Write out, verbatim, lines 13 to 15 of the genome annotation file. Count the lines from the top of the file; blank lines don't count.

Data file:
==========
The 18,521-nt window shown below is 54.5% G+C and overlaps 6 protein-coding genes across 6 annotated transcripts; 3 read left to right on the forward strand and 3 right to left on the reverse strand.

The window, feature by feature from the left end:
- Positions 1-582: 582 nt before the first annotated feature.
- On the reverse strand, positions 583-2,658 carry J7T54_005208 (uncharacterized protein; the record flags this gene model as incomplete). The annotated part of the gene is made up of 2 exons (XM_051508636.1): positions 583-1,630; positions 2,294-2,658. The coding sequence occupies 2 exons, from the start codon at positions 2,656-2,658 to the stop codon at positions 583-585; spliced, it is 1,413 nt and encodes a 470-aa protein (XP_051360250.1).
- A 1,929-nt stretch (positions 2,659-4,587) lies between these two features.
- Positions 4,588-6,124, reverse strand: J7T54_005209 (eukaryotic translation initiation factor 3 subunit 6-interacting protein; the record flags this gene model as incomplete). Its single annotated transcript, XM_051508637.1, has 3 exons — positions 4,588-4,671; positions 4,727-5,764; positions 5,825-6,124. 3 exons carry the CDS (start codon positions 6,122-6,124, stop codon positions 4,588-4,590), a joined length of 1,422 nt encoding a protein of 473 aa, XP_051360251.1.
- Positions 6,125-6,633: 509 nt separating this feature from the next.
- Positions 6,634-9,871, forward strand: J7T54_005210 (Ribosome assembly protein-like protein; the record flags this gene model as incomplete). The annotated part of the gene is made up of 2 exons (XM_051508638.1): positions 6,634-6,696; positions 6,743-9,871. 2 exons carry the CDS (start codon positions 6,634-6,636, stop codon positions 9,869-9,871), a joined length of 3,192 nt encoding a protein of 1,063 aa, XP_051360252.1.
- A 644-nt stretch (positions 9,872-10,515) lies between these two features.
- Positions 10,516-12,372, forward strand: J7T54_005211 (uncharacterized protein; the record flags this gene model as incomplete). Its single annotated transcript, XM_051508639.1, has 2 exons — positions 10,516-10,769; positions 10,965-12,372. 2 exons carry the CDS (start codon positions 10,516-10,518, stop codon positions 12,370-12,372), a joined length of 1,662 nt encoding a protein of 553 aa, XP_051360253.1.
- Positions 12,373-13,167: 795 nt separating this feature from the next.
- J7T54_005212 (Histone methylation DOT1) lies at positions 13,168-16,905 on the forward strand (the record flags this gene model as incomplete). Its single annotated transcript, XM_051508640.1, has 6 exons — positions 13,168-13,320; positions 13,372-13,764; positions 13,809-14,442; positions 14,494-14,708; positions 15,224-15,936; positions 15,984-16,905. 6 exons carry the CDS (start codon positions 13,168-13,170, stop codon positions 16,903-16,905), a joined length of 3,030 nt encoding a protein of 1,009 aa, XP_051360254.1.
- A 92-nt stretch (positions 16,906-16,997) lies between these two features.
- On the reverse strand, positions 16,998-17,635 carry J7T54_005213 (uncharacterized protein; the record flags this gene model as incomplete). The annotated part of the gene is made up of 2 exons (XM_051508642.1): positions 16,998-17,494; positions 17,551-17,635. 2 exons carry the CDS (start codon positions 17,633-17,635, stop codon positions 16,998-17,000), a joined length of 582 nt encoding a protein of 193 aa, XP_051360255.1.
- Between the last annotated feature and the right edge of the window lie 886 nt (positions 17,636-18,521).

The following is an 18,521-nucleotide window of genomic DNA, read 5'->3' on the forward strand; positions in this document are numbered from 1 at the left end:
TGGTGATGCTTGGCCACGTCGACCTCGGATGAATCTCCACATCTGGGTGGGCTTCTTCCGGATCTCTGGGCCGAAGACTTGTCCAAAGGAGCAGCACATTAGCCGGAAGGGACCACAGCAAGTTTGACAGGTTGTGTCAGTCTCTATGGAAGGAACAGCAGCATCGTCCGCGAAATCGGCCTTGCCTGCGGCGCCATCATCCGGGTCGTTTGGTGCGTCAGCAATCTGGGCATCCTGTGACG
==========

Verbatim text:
- A 92-nt stretch (positions 16,906-16,997) lies between these two features.
- On the reverse strand, positions 16,998-17,635 carry J7T54_005213 (uncharacterized protein; the record flags this gene model as incomplete). The annotated part of the gene is made up of 2 exons (XM_051508642.1): positions 16,998-17,494; positions 17,551-17,635. 2 exons carry the CDS (start codon positions 17,633-17,635, stop codon positions 16,998-17,000), a joined length of 582 nt encoding a protein of 193 aa, XP_051360255.1.
- Between the last annotated feature and the right edge of the window lie 886 nt (positions 17,636-18,521).